Wecome to Dragonwood Chronicles

Tucked away deep in the woods at the southern edge of the Tug Hill region of New York. Dragonwood is our off-grid sanctuary. Six acres of pond and gardens bordered by forest on three sides.

The project began in 1995, when after a long search, Debe and I purchased the property from a local logger. To date we have built a cabin, a bridge, out house, two sheds in addition to expansive gardens and stone work. We have a generator, propane lights, refrigerator and grill, a wood stove and modest solar system. A dug well and small stream suitable for watering gardens and other needs and a nearby spring for drinking water.

The Dragonwood Chronicles will serve to document the project with photographs and notes. Future projects will include additions to the cabin, a root cellar and a studio building.

Comments and questions are always welcome.

We enjoy hearing from people who visit Dragonwood Chronicles. Please feel free to leave a comment or ask questions.

Tuesday, August 27, 2013

Summer 2013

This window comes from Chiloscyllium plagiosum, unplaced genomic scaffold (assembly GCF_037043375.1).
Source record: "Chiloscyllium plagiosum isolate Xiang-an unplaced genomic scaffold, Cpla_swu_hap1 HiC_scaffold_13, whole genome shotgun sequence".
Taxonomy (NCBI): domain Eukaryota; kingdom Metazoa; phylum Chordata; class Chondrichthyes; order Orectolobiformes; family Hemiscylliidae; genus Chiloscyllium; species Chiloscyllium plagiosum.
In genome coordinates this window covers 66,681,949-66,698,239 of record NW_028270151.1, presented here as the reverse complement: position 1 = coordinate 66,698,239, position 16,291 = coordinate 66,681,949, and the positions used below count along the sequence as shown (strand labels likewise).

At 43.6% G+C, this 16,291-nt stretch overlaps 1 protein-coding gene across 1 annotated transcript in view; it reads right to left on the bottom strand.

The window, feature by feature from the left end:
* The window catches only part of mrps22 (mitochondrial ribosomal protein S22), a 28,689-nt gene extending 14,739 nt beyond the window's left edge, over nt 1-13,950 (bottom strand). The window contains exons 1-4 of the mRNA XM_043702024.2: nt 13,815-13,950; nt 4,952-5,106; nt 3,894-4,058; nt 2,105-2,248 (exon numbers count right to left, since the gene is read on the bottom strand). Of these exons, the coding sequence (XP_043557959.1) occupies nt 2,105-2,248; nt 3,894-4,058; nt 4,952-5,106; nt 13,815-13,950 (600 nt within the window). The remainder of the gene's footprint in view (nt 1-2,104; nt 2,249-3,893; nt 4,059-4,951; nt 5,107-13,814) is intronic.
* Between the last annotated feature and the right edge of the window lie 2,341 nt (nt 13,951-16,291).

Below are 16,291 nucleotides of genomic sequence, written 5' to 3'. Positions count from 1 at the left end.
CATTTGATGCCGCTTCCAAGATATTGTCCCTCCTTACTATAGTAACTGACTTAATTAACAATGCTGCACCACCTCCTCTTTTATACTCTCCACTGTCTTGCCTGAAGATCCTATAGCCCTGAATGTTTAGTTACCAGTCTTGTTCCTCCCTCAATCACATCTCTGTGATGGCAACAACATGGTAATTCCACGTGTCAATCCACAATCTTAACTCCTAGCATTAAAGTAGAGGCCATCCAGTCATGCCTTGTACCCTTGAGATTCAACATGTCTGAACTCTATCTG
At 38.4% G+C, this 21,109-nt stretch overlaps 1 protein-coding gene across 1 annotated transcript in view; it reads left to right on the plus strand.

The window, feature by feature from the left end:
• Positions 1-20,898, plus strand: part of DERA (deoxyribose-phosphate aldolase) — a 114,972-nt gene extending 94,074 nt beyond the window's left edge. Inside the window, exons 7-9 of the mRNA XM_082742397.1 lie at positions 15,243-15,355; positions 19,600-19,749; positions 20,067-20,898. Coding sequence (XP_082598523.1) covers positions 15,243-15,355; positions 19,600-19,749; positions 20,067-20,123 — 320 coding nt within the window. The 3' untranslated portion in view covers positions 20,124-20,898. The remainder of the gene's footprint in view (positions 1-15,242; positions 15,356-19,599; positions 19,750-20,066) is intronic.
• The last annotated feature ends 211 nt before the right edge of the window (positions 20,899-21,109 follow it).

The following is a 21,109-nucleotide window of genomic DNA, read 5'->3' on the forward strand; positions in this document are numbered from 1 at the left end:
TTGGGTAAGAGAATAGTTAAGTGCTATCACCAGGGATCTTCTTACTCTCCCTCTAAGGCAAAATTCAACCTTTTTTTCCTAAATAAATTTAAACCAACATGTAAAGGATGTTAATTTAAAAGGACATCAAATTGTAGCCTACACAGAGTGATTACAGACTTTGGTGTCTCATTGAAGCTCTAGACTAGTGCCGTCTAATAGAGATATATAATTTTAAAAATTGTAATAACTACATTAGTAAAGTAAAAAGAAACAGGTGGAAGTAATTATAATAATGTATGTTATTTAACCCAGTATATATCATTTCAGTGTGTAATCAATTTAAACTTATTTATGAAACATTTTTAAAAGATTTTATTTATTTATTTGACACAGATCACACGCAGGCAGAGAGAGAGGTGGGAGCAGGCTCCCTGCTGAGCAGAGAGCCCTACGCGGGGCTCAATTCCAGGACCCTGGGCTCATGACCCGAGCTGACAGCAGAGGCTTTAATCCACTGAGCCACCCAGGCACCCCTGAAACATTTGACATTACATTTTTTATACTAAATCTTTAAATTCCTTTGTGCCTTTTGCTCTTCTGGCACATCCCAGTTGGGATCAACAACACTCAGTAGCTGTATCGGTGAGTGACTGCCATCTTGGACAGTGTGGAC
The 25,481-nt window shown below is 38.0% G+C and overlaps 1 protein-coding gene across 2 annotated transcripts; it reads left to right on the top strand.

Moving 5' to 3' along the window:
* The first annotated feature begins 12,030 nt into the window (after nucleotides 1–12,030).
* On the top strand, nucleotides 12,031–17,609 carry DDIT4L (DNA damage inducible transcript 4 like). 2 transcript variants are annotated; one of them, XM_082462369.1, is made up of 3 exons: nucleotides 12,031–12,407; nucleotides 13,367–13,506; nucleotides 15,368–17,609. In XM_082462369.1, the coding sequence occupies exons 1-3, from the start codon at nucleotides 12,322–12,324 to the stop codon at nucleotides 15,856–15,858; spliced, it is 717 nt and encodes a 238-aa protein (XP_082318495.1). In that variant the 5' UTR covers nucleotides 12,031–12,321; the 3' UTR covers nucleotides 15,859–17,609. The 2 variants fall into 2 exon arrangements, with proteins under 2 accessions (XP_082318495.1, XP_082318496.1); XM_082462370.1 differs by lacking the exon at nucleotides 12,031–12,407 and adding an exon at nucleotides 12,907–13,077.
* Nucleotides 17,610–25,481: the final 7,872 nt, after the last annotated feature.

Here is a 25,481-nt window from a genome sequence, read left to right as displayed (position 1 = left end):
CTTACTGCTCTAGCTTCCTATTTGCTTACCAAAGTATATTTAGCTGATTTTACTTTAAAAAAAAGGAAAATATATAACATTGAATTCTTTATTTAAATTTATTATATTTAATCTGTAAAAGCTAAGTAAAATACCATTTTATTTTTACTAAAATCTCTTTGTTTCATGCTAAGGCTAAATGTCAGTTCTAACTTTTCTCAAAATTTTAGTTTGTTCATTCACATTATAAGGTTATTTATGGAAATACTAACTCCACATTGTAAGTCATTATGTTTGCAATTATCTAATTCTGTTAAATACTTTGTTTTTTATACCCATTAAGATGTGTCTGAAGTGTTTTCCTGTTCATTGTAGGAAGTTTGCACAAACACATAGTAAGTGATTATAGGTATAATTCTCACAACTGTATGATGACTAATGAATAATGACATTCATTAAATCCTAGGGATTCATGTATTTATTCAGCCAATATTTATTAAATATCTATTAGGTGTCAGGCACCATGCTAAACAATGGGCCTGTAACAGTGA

Another summer at Dragonwood is dawning near to the inevitable end. As Labor Day fast approaches it will soon be time to start packing things away and prepare this place for another long nine months that it will sit dormant awaiting our return late next spring. Dormant may not exactly be accurate though. The chipmunks, deer, dragonflies and all the non-human residents here will continue on, it is only Debe and and I and our little grey cat that will leave. Kevin II will be up to check on the place and work on his cabin when he is able. Kevin Ridgeway will visit to harvest "sticks" as he calls them for his rustic furniture business and friends Dick and Jeannie will check on the place from time to time. This summer has been wonderful here as it always is, however this year presented it's own challenges. Life off the grid requires a bit of a pioneer spirit and this year we had to reach back and grab onto that in a big way. The first three weeks brought an unusual amount of rain. I think it rained almost everyday. Not complete wash outs, but a good soaking rain shower or thunderstorm at the least. This was quite different from the previous year when we saw very little rain. Rain is good. It is good for our gardens. Our little stream flowed well into August and the pond remained full all summer. Our wild flowers flourished and the woods were full of mushrooms. That much rain however, makes it tough on the humans here though. Things remained damp and really didn't dry out thoroughly until the middle of July. Cooking outside is not as much fun in the rain. Getting up in the morning and making that first cup of coffee is much more pleasant on a nice morning and bathing becomes less pleasurable when it's cold and rainy. You haven't lived until you have had to dodge rain drops on your way to the outhouse in the middle of the night. No life is not intolerable during a rainy season, but definitely a bit more rugged. The rest of the summer has been really quite nice, with only occasional rain and mostly sunny pleasant days. Last year was exceptionally warm with over twenty days topping 90. That is not at all common in this part of the country. This year we may have eclipsed 90 two or three times, much more typical of a northern New York summer. Actually August has been quite cool and we are hoping for a few more hot days before summer comes to an end. The rain we had early wasn't just inconvenient, but also made earning a living tougher for us as we work outside. We did manage to do some framing for a few long standing clients and Deb did a series of small oil paintings. I managed to do some welding and produced a couple of new sculptures, but not the amount I had looked forward to. Finger Lakes Gallery in Canadaigua made a couple of nice sales for us which helped and we just received word of several nice sales at Gallery on First in Sanford. We also helped our son with his chainsaw carving venture and attended a couple of shows with him, helping lug carvings and gear in our truck as well as doing some finishing which amounts to burning with a propane torch, then brushing, sanding, painting and sealing. My biggest project for the summer was a ninety foot, dry stacked stone retaining wall and and two smaller stone walls for a house about five miles down the road. This project consumed most of my time and energy for better than a month. It was physically demanding, but also very rewarding. I had to tackle it in small sections. The stones were natural field stones, which around here is mostly sand stone. They are irregular and make for a real challenge fitting them together. Picking up and moving the same fifty pound stone a dozen times trying to find the right fit for it. An altogether different sort of deal than working with cut, quarried or manufactured stone. My goal was to complete ten feet at a time. Some days that happened and all too often I fell short. Once the main wall was layed up then I had to begin leveling the top with cap stones and making adjustments, and of course backfilling as I went. There is something very satisfying about working with stone. Knowing the customer is happy is a good feeling, but just being able to stand back and see the results of ones labor is a satisfaction that is a reward all it's own. I do not claim to be a stone mason and never set out tho be one, however it seems to be a natural extension of my work as a sculptor. Drawing on inspiration from Helen and Scott Nearing and the artistic influence of Andy Goldsworthy I have found a new way to create a long lasting functional art form. This is two summers now that I have landed large stone scaping projects and of course my ongoing stone work here at Dragonwood. Our friend Terrie suggested that it must be a "Vermont thing", that men from Vermont have something in our DNA for stone wall building. Maybe there is something to that or maybe it's just having grown up with them everywhere you develop a reverence for that sort of thing. Our gardening has been a bit of a mixed bag this year. We arrived too late to plant a lot of vegetables. I did set in a half dozen cucumber plants that are producing very nicely and four tomato plants that are loaded with green tomatoes. I may have to cut some trees or move them in the future as I don't think they are getting enough sun. The forrest has encroached on my raised beds. Trees that were very little years ago have now grown quite large and shade my beds too much. This does not seem to bother our garlic crop as we did have another bumper crop this year, albeit the bulbs seem generally a bit smaller than some years. We had our best blue berry harvest to date this year, however we arrived too late for our asparagus. The horse radish plants look healthy I will be harvesting some to bring back to Florida. The perennial and wild flower gardens were magnificent this year, but the local deer herd decimated our prized hosta collection. We have well over 100 hundred hosta plants and over 50 varieties and the white tail deer figure they have quite the salad bar here at Dragonwood. I begin to get a bit melancholy knowing that it soon will time to pack this place up and head back south. Then again we can look forward to our wonderful life and our friends and family in Florida and know that Dragonwood will brave another New York winter, resting under a blanket of snow awaiting our return next summer.